12903874-Option-Cell-Respiration-2

12903874-Option-Cell-Respiration-2 - Cell respiration 3...

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Unformatted text preview: Cell respiration 3 Cell respiration 3 Explain aerobic respiration, including the link Explain aerobic respiration, including the link reaction, the Krebs cycle, the role of NADH+H reaction, the Krebs cycle, the role of NADH+H + + , the , the electron transport chain and the role of oxygen. electron transport chain and the role of oxygen. Explain oxidative phosphorylation in terms of Explain oxidative phosphorylation in terms of chemiosmosis. chemiosmosis. Explain the relationship between the structure of Explain the relationship between the structure of the mitochondrion and its function. the mitochondrion and its function. Analyse data relating to respiration. Analyse data relating to respiration. Aerobic respiration Aerobic respiration To anaerobic organisms oxygen is toxic. To survive in an oxygen-rich environment, anaerobes had to evolve a means of disposing of this deadly gas. Aerobic respiration (respiration with oxygen) is thought to have evolved as a means of getting rid of oxygen. Aerobic respiration is often summarized by the equation: C 6 H 12 O 6 +6O 2 6CO 2 +6H 2 O glucose + oxygen carbon dioxide + water The equation implies that glucose is broken down in a single step, but this is a gross simplification. If glucose is oxidised in this way outside the cell, it burns and creates a flame. Cells have to oxidise glucose in a much more controlled manner so that the heat generated does not destroy them. There are three major stages in aerobic respiration: glycolysis, the Krebs cycle and the electron transport system (a chain of electron acceptors - proteins). Krebs cycle pyruvate to acetyl-CoA Krebs cycle pyruvate to acetyl-CoA The Krebs cycle The Krebs cycle is the central phase of the aerobic respiration of glucose. If oxygen is available, the three-carbon pyruvate formed at the end of glycolysis is converted into...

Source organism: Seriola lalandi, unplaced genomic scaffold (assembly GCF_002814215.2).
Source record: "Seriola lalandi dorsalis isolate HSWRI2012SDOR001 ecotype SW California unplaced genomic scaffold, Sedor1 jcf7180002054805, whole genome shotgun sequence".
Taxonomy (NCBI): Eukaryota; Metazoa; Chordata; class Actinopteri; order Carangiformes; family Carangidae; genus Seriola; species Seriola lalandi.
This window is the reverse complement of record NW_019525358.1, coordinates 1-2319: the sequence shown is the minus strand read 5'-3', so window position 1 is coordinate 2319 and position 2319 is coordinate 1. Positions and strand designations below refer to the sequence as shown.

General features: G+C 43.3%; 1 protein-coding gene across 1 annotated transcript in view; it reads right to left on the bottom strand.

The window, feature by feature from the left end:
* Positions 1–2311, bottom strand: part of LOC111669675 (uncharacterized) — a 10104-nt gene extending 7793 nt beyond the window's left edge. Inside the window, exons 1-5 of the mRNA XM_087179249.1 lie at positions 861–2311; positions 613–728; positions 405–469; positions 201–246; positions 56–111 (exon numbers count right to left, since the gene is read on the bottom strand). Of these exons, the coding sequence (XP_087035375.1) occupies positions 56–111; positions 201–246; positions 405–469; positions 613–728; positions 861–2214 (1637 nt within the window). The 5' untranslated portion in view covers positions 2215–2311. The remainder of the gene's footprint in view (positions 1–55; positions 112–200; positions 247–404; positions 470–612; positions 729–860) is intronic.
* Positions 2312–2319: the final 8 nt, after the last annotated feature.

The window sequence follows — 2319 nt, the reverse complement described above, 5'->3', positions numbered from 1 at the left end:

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12903874-Option-Cell-Respiration-2 - Cell respiration 3...

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